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Patrick Kennedy Talks About Mental Health Treatment

Former Congressman Patrick Kennedy has remained firm in advocating coverage for mental health treatment.  Earlier this month, the politician spoke at public conferences about the impact of The Parity Act of 2008 and how it helped the nation.

Advocating Coverage for Mental Health Treatment

Kennedy discussed coverage for mental health treatment by bringing up the Mental Health Parity and Addiction Equity Act (MHPAEA) of 2008, which made it a requirement that individuals dealing with substance use and mental health issues be treated by their health insurers with equal care as they would for any other medical ailment.  “You’re lucky you get treatment to begin with,”  the 47-year-old politician led to a public audience at Adler Theatre in the beginning of February.  “Two-thirds of people with mental health benefits never even avail themselves of treatment, even if they need it, because of the stigma of getting treatment.  So you can imagine someone finally works up the nerve to get treatment, and then they’re denied? The insurance companies know a certain percentage of them are just gonna go away without bothering to appeal. We need to change that.  If patients had a stroke or heart attack or some other critical issue, they wouldn’t have to spend a nanosecond calling their insurance company to see if it was going to be a covered stay or not.”

Kennedy’s background in advocating treatment for public

Despite being the youngest in Congress at the time, Kennedy built a well-renowned reputation in the House during his 16 years of representing Rhode Island until 2011.  Perhaps a reason the politician is passionate about advocating for coverage for mental health treatment is that the politician suffers from bipolar disorder.  Kennedy found himself at a rehabilitation facility for drugs at 17 years old .  Kennedy struggled with pain medication and alcohol, leading to an arrest.  According to Kennedy, he didn’t conceal his history of substance use and mental health issues.  Interestingly, the politician won by a landslide, which might be due to him having a personal understanding of substance use disorders.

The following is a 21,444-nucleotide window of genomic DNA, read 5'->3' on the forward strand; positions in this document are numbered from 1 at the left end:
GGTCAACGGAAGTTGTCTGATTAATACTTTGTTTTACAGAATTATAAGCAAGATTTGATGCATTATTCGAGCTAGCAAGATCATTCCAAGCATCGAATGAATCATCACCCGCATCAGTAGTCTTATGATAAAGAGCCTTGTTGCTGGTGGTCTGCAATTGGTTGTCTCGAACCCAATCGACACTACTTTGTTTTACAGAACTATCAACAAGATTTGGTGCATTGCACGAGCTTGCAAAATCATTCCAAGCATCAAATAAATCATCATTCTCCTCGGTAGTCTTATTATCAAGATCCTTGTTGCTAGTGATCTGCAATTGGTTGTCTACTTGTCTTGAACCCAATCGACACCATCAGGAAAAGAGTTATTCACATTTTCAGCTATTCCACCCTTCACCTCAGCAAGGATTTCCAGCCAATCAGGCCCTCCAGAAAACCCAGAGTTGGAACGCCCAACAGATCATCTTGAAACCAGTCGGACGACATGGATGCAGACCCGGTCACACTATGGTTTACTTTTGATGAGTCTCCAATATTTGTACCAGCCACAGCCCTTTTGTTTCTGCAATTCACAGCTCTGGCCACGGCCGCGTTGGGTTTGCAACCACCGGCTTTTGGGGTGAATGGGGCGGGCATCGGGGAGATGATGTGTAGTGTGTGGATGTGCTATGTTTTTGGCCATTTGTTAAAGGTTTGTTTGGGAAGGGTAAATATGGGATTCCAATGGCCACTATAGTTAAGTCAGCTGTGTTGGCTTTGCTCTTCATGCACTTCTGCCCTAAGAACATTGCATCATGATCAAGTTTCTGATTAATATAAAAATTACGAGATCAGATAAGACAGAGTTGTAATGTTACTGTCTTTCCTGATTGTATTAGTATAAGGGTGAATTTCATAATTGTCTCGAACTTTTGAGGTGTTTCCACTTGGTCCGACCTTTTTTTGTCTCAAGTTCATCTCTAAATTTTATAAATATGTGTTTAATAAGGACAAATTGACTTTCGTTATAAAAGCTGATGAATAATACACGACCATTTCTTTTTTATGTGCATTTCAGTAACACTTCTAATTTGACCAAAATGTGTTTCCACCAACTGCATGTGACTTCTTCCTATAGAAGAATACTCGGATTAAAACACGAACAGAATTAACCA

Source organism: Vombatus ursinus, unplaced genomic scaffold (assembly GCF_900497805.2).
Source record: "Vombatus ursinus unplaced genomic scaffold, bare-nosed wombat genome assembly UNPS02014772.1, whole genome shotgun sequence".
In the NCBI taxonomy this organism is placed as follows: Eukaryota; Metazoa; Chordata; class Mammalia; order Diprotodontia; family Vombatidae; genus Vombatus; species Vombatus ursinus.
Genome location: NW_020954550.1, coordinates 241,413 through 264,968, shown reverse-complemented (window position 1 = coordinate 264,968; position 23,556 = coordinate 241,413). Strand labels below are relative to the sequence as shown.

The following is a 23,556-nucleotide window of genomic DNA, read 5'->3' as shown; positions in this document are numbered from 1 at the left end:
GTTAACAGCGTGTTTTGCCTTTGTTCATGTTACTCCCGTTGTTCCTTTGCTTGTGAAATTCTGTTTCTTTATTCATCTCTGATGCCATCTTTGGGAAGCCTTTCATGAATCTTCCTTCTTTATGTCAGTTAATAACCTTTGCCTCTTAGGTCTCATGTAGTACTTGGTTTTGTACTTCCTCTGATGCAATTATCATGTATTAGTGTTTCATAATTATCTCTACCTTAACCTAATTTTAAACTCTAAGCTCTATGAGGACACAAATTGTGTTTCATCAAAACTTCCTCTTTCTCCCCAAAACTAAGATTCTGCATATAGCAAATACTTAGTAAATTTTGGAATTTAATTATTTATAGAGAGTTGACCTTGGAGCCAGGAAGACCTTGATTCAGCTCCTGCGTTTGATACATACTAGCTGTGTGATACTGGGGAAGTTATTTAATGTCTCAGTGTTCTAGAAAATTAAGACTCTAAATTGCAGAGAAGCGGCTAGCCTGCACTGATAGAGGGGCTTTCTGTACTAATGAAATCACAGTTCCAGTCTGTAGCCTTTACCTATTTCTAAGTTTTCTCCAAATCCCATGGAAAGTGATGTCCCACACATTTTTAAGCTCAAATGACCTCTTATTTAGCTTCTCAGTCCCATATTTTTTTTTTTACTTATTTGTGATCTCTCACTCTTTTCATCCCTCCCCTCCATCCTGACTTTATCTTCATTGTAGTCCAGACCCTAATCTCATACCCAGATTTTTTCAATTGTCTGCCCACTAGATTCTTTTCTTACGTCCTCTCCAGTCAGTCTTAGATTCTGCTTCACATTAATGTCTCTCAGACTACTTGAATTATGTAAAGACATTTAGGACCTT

Effect of Parity Bill

While Kennedy was on active duty, the Parity Bill was set in place and the initial take off was monumental.  “This country is finally treating brain illnesses like any other illness of the body,” marveled Kennedy.  “Challenges include not only payment and funding for mental-health and drug treatment services, but preventive care and early treatment.  If you have diabetes, we do not wait until you go blind or have your legs amputated, right?  We don’t wait until you have stage-four cancer and you’re at death’s door. We do screenings.”  The major impact of the Parity Bill has shaped the way treatment is provided today for substance use and mental health issues because the law makes it a requirement that these individuals be treated for their condition as they would any other type of medical ailment.  This is imperative because without proper care, an individual with mental health and/or substance use issues may not have the greatest opportunity of recovering from their disease.

Kennedy ended with an impactful statement, “The thing that has the greatest chance of killing me is my addiction and my mood disorder … Health care is health care; it’s not mental health care.”  Why is it that society remains contingent on holding this absurd idea that if something cannot be seen externally, then it must not exist?  The stigma of substance use and mental health issues must be expunged if these individuals are to be expected to get the most out of their recovery.

Are you struggling with a substance use disorder and ready to embark on changing your ways?  Contact The Watershed Texas today to start a new way of life.  You can recover and live in sobriety.  It is possible for you, so call today at 1-800-861-1768.




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